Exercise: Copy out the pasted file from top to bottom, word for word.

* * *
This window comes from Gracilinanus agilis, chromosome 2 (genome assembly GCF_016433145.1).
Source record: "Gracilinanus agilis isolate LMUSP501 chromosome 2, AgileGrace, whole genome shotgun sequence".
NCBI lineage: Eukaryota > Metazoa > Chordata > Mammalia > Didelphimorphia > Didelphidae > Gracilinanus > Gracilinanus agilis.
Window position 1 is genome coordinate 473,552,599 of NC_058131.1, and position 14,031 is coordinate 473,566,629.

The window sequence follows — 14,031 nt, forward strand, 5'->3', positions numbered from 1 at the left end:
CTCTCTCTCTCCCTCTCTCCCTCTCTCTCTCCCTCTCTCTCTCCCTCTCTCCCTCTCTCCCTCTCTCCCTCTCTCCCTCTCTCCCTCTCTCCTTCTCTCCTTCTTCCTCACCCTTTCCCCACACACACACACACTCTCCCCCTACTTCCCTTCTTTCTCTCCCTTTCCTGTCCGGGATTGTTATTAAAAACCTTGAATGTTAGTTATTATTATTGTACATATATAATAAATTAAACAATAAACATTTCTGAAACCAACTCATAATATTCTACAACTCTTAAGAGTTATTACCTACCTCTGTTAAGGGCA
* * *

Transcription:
This window comes from Gracilinanus agilis, chromosome 2 (genome assembly GCF_016433145.1).
Source record: "Gracilinanus agilis isolate LMUSP501 chromosome 2, AgileGrace, whole genome shotgun sequence".
NCBI lineage: Eukaryota > Metazoa > Chordata > Mammalia > Didelphimorphia > Didelphidae > Gracilinanus > Gracilinanus agilis.
Window position 1 is genome coordinate 473,552,599 of NC_058131.1, and position 14,031 is coordinate 473,566,629.

The window sequence follows — 14,031 nt, forward strand, 5'->3', positions numbered from 1 at the left end:
CTCTCTCTCTCCCTCTCTCCCTCTCTCTCTCCCTCTCTCTCTCCCTCTCTCCCTCTCTCCCTCTCTCCCTCTCTCCCTCTCTCCCTCTCTCCTTCTCTCCTTCTTCCTCACCCTTTCCCCACACACACACACACTCTCCCCCTACTTCCCTTCTTTCTCTCCCTTTCCTGTCCGGGATTGTTATTAAAAACCTTGAATGTTAGTTATTATTATTGTACATATATAATAAATTAAACAATAAACATTTCTGAAACCAACTCATAATATTCTACAACTCTTAAGAGTTATTACCTACCTCTGTTAAGGGCA